by Judy Newman with Alexie Basil and Alana Pedalino
Eggs were everywhere in my childhood.
I waited for them to hatch for my science fair project at the John Ward School with a level of excited anticipation I have felt only a few times since that spring in fourth grade.
Our family speculated for weeks about why our pet chameleon laid an egg twice the size of its head. (Mystery never solved. The egg just showed up in its tank one day. The egg never hatched.)
I loved the annual ritual of decorating Easter eggs (especially the process of blowing out the insides of the eggs through carefully made pinholes) and hunting for them and their chocolate counterparts in our backyard.
Egg in the Hole is one of two dishes I can cook reliably. (Chicken Marbella is the other.)
And, of course, my bookshelves are filled with classic children’s books featuring eggs. There are too many to list here—I could write a chapter alone about the glorious senses of anticipation in each of these books. But some of my favorites are:
• The Enormous Egg by Oliver Butterworth
• The Golden Egg Book by Margaret Wise Brown
• Chickens Aren’t the Only Ones by Ruth Heller
• Make Way for Ducklings by Robert McCloskey
• Charlotte’s Web by E. B. White
And then later:
• Rechenka’s Eggs by Patricia Polacco
• Hedgie’s Surprise by Jan Brett
• After the Fall by Dan Santat
• Egg by Kevin Henkes
• First the Egg by Laura Vaccaro Seeger
• An Extraordinary Egg by Leo Lionni
It is always so much fun to find a wonderful new book starring an egg. So as we head into spring and into a new season of hope, self-awareness, and community, I am excited that The Good Egg by Jory John and illustrated by Pete Oswald is our Book of the Week (for two weeks!).
Like many of you—teachers and other grown-ups (you know who you are!)—I can relate to that bespectacled little egg who wanted to fix everyone else’s problems.
“Eggs-quisitely excellent.” —Kirkus Reviews (starred review)
In the story, the Good Egg is the peacekeeper in the family (or carton). While the Good Egg saves cats from trees, carries others’ groceries, waters plants, and changes tires, the other 11 eggs wreak havoc—eating sugary cereal, staying up past bedtime, and even breaking their belongings.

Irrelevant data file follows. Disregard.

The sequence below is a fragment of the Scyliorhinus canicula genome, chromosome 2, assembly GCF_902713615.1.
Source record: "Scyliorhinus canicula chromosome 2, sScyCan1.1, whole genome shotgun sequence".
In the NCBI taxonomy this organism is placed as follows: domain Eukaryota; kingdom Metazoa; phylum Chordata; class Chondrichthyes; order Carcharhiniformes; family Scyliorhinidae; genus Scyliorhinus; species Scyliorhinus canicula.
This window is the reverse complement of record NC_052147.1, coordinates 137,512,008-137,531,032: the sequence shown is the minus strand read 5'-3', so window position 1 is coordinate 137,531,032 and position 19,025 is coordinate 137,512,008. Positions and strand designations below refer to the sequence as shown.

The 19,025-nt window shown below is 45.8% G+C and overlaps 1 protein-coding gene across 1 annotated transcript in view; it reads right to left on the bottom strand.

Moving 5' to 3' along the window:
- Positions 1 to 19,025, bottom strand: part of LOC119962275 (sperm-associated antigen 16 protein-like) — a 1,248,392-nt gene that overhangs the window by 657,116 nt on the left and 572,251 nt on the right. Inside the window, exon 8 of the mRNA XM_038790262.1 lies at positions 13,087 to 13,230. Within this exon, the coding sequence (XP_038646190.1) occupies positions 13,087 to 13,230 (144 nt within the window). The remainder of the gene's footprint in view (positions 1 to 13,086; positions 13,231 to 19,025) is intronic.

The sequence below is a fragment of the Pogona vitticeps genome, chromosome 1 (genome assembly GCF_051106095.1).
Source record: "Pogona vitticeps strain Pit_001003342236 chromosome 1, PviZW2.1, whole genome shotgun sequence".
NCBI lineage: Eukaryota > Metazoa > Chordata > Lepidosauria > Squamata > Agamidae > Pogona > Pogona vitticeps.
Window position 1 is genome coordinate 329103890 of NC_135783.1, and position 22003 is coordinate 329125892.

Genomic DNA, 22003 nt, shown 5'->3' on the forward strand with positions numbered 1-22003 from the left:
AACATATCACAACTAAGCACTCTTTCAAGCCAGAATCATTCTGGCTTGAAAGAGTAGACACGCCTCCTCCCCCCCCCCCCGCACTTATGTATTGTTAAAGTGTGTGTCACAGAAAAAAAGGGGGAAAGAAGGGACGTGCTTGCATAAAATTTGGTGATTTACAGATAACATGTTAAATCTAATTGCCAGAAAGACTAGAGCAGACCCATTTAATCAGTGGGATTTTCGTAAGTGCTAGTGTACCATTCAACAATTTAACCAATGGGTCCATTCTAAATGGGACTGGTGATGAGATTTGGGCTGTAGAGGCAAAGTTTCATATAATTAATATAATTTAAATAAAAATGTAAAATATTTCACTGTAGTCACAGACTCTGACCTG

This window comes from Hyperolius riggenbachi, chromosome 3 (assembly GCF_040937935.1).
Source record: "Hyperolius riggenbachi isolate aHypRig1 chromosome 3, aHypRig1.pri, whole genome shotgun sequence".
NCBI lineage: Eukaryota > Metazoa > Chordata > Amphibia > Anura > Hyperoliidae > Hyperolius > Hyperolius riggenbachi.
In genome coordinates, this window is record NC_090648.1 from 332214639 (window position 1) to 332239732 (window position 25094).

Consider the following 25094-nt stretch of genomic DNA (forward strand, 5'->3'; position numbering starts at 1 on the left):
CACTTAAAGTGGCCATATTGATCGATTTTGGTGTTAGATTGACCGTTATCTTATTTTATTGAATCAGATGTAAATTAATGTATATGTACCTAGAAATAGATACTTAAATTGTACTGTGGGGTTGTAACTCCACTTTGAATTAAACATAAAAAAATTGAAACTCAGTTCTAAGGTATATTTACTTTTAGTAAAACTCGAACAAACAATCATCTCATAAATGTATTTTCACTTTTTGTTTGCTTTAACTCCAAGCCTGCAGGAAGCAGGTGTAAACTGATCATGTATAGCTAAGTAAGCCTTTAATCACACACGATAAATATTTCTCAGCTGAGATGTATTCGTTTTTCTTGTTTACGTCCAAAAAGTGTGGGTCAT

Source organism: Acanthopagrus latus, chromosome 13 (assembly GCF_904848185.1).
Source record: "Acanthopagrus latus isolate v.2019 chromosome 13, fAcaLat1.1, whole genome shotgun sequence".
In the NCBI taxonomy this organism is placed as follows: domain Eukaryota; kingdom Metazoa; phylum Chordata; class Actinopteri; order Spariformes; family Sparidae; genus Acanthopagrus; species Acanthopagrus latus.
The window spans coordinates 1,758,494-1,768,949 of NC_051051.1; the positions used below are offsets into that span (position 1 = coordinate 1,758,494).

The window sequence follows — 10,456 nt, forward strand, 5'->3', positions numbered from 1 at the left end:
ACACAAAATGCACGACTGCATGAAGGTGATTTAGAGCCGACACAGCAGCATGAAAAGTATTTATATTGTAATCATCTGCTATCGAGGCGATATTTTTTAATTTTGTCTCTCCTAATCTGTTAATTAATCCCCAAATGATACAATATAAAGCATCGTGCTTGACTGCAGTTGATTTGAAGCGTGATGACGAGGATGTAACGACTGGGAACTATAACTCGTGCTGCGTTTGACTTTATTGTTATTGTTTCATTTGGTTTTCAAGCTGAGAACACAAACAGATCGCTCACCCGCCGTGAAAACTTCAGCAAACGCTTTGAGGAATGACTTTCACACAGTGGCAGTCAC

Finally, the stress of trying to keep everyone in-line gets to be too much, and the Good Egg starts to crack—literally!
A doctor recommends some self-care, and so the Good Egg embarks on a journey to find inner peace again. In the process, the Good Egg learns that the only person you can control is yourself, and sometimes you just have to let the actions of others go.
Like Jory John and Pete Oswald’s previous collaboration, The Bad Seed (and their recent books The Cool Bean and The Couch Potato), The Good Egg is charming, laugh-out-loud funny, and packs a powerful message: take care of yourself!
David Vozar and I agree on the motivating powers of The Good Egg, and he was inspired to change his approach to day-to-day stressors.
We at Scholastic Book Clubs put together several resources and videos this week to help you introduce your students to The Good Egg:
• Sing and dance along as the Book Boys perform an original upbeat song, “The Good Egg,” in a fun music video
• Read an exclusive author interview with Jory John in Behind the Scenes to discover what inspired him to create The Good Egg
• Discover how kindergarten teacher Beth S. Prince uses The Good Egg to show her students it’s okay for us and our friends to be less than perfect in a Book Talks review
• Download a free discussion guide and activity about tracking story elements in Cooked Up from a Book
I hope that you and your students enjoy The Good Egg!
And, as always, please don’t hesitate to reach out to me with any egg-cellent (or not-so-perfect) ideas or thoughts at email@example.com. And I’d love to hear about your favorite egg books.